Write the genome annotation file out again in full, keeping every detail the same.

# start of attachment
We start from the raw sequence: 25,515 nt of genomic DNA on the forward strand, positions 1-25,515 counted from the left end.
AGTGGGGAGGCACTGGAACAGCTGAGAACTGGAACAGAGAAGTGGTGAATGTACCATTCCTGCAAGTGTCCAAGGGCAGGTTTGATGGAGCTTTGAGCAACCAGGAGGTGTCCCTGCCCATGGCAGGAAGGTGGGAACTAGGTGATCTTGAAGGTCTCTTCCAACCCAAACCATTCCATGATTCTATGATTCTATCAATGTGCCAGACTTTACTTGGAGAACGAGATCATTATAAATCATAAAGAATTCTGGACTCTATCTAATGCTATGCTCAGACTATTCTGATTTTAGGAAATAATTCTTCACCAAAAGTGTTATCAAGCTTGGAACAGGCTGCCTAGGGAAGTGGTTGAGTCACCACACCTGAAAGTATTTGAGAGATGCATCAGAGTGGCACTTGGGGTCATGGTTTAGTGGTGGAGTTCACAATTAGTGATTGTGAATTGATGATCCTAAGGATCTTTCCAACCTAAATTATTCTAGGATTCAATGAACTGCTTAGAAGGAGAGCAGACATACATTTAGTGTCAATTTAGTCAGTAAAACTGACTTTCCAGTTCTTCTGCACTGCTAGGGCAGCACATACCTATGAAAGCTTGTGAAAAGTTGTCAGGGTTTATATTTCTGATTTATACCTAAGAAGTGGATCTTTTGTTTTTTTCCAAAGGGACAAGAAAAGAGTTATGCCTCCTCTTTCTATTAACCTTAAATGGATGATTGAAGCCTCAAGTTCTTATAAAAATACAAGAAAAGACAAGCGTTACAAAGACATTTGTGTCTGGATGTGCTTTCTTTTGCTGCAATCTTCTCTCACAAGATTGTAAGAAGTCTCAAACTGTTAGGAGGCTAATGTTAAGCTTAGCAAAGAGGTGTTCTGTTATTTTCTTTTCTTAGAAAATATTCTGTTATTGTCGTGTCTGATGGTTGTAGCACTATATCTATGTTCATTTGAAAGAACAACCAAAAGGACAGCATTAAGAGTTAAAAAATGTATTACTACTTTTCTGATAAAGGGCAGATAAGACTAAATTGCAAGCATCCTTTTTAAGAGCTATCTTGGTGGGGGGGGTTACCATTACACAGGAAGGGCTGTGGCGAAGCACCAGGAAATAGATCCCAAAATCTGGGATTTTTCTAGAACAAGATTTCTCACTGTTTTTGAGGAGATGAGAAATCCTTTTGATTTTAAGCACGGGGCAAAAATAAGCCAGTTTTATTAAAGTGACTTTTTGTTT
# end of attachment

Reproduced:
We start from the raw sequence: 25,515 nt of genomic DNA on the forward strand, positions 1-25,515 counted from the left end.
AGTGGGGAGGCACTGGAACAGCTGAGAACTGGAACAGAGAAGTGGTGAATGTACCATTCCTGCAAGTGTCCAAGGGCAGGTTTGATGGAGCTTTGAGCAACCAGGAGGTGTCCCTGCCCATGGCAGGAAGGTGGGAACTAGGTGATCTTGAAGGTCTCTTCCAACCCAAACCATTCCATGATTCTATGATTCTATCAATGTGCCAGACTTTACTTGGAGAACGAGATCATTATAAATCATAAAGAATTCTGGACTCTATCTAATGCTATGCTCAGACTATTCTGATTTTAGGAAATAATTCTTCACCAAAAGTGTTATCAAGCTTGGAACAGGCTGCCTAGGGAAGTGGTTGAGTCACCACACCTGAAAGTATTTGAGAGATGCATCAGAGTGGCACTTGGGGTCATGGTTTAGTGGTGGAGTTCACAATTAGTGATTGTGAATTGATGATCCTAAGGATCTTTCCAACCTAAATTATTCTAGGATTCAATGAACTGCTTAGAAGGAGAGCAGACATACATTTAGTGTCAATTTAGTCAGTAAAACTGACTTTCCAGTTCTTCTGCACTGCTAGGGCAGCACATACCTATGAAAGCTTGTGAAAAGTTGTCAGGGTTTATATTTCTGATTTATACCTAAGAAGTGGATCTTTTGTTTTTTTCCAAAGGGACAAGAAAAGAGTTATGCCTCCTCTTTCTATTAACCTTAAATGGATGATTGAAGCCTCAAGTTCTTATAAAAATACAAGAAAAGACAAGCGTTACAAAGACATTTGTGTCTGGATGTGCTTTCTTTTGCTGCAATCTTCTCTCACAAGATTGTAAGAAGTCTCAAACTGTTAGGAGGCTAATGTTAAGCTTAGCAAAGAGGTGTTCTGTTATTTTCTTTTCTTAGAAAATATTCTGTTATTGTCGTGTCTGATGGTTGTAGCACTATATCTATGTTCATTTGAAAGAACAACCAAAAGGACAGCATTAAGAGTTAAAAAATGTATTACTACTTTTCTGATAAAGGGCAGATAAGACTAAATTGCAAGCATCCTTTTTAAGAGCTATCTTGGTGGGGGGGGTTACCATTACACAGGAAGGGCTGTGGCGAAGCACCAGGAAATAGATCCCAAAATCTGGGATTTTTCTAGAACAAGATTTCTCACTGTTTTTGAGGAGATGAGAAATCCTTTTGATTTTAAGCACGGGGCAAAAATAAGCCAGTTTTATTAAAGTGACTTTTTGTTT